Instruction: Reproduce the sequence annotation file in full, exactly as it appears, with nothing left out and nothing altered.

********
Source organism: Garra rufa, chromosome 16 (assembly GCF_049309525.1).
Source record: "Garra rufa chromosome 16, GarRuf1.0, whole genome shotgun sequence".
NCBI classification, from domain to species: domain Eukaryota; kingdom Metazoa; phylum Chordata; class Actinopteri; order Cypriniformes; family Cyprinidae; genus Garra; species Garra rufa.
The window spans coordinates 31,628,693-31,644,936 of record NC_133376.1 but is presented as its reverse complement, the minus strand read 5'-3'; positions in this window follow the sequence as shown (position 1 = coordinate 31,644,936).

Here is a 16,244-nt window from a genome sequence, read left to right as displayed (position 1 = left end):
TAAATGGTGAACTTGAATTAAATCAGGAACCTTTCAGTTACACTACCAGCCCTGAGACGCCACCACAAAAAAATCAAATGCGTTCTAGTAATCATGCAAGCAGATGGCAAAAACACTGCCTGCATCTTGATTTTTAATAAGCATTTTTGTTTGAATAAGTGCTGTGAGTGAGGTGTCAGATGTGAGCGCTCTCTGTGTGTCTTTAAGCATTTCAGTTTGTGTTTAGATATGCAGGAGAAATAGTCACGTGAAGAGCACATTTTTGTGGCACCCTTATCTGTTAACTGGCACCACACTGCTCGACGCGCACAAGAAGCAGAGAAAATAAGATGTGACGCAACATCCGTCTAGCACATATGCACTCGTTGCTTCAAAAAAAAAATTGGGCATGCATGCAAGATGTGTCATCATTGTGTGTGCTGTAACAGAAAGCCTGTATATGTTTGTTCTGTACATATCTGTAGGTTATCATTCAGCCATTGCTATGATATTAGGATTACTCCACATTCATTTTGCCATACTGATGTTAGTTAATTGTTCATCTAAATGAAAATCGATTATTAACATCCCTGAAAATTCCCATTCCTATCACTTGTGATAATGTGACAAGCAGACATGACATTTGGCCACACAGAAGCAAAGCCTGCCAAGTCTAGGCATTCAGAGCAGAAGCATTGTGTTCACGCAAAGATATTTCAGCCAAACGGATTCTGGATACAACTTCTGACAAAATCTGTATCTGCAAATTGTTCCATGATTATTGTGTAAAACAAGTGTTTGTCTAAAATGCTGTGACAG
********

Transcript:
Source organism: Garra rufa, chromosome 16 (assembly GCF_049309525.1).
Source record: "Garra rufa chromosome 16, GarRuf1.0, whole genome shotgun sequence".
NCBI classification, from domain to species: domain Eukaryota; kingdom Metazoa; phylum Chordata; class Actinopteri; order Cypriniformes; family Cyprinidae; genus Garra; species Garra rufa.
The window spans coordinates 31,628,693-31,644,936 of record NC_133376.1 but is presented as its reverse complement, the minus strand read 5'-3'; positions in this window follow the sequence as shown (position 1 = coordinate 31,644,936).

Here is a 16,244-nt window from a genome sequence, read left to right as displayed (position 1 = left end):
TAAATGGTGAACTTGAATTAAATCAGGAACCTTTCAGTTACACTACCAGCCCTGAGACGCCACCACAAAAAAATCAAATGCGTTCTAGTAATCATGCAAGCAGATGGCAAAAACACTGCCTGCATCTTGATTTTTAATAAGCATTTTTGTTTGAATAAGTGCTGTGAGTGAGGTGTCAGATGTGAGCGCTCTCTGTGTGTCTTTAAGCATTTCAGTTTGTGTTTAGATATGCAGGAGAAATAGTCACGTGAAGAGCACATTTTTGTGGCACCCTTATCTGTTAACTGGCACCACACTGCTCGACGCGCACAAGAAGCAGAGAAAATAAGATGTGACGCAACATCCGTCTAGCACATATGCACTCGTTGCTTCAAAAAAAAAATTGGGCATGCATGCAAGATGTGTCATCATTGTGTGTGCTGTAACAGAAAGCCTGTATATGTTTGTTCTGTACATATCTGTAGGTTATCATTCAGCCATTGCTATGATATTAGGATTACTCCACATTCATTTTGCCATACTGATGTTAGTTAATTGTTCATCTAAATGAAAATCGATTATTAACATCCCTGAAAATTCCCATTCCTATCACTTGTGATAATGTGACAAGCAGACATGACATTTGGCCACACAGAAGCAAAGCCTGCCAAGTCTAGGCATTCAGAGCAGAAGCATTGTGTTCACGCAAAGATATTTCAGCCAAACGGATTCTGGATACAACTTCTGACAAAATCTGTATCTGCAAATTGTTCCATGATTATTGTGTAAAACAAGTGTTTGTCTAAAATGCTGTGACAG